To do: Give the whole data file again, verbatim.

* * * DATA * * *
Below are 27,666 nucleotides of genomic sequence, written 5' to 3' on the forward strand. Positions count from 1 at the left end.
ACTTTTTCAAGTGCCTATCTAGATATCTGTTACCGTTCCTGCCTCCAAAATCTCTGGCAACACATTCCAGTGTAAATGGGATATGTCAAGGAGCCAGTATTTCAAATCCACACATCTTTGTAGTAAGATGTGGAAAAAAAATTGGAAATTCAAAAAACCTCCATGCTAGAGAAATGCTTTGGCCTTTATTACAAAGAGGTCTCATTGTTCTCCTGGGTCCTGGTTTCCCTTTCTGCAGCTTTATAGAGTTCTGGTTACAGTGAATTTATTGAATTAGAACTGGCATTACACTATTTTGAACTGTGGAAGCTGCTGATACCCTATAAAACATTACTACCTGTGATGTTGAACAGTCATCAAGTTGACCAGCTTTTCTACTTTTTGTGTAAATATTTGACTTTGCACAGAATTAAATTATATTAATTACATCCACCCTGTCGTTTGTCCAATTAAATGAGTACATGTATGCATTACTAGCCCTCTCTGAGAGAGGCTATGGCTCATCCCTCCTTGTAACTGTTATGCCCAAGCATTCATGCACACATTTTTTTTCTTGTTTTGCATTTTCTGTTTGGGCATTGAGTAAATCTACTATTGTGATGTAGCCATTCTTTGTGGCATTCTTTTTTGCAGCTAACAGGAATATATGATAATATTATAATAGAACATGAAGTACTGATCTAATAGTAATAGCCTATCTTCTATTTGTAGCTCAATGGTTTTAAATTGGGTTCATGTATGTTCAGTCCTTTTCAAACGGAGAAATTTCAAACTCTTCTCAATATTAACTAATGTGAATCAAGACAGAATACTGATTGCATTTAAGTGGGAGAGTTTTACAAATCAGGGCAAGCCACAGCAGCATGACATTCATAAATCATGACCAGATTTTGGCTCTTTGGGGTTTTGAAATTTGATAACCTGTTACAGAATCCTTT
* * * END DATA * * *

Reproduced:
Below are 27,666 nucleotides of genomic sequence, written 5' to 3' on the forward strand. Positions count from 1 at the left end.
ACTTTTTCAAGTGCCTATCTAGATATCTGTTACCGTTCCTGCCTCCAAAATCTCTGGCAACACATTCCAGTGTAAATGGGATATGTCAAGGAGCCAGTATTTCAAATCCACACATCTTTGTAGTAAGATGTGGAAAAAAAATTGGAAATTCAAAAAACCTCCATGCTAGAGAAATGCTTTGGCCTTTATTACAAAGAGGTCTCATTGTTCTCCTGGGTCCTGGTTTCCCTTTCTGCAGCTTTATAGAGTTCTGGTTACAGTGAATTTATTGAATTAGAACTGGCATTACACTATTTTGAACTGTGGAAGCTGCTGATACCCTATAAAACATTACTACCTGTGATGTTGAACAGTCATCAAGTTGACCAGCTTTTCTACTTTTTGTGTAAATATTTGACTTTGCACAGAATTAAATTATATTAATTACATCCACCCTGTCGTTTGTCCAATTAAATGAGTACATGTATGCATTACTAGCCCTCTCTGAGAGAGGCTATGGCTCATCCCTCCTTGTAACTGTTATGCCCAAGCATTCATGCACACATTTTTTTTCTTGTTTTGCATTTTCTGTTTGGGCATTGAGTAAATCTACTATTGTGATGTAGCCATTCTTTGTGGCATTCTTTTTTGCAGCTAACAGGAATATATGATAATATTATAATAGAACATGAAGTACTGATCTAATAGTAATAGCCTATCTTCTATTTGTAGCTCAATGGTTTTAAATTGGGTTCATGTATGTTCAGTCCTTTTCAAACGGAGAAATTTCAAACTCTTCTCAATATTAACTAATGTGAATCAAGACAGAATACTGATTGCATTTAAGTGGGAGAGTTTTACAAATCAGGGCAAGCCACAGCAGCATGACATTCATAAATCATGACCAGATTTTGGCTCTTTGGGGTTTTGAAATTTGATAACCTGTTACAGAATCCTTT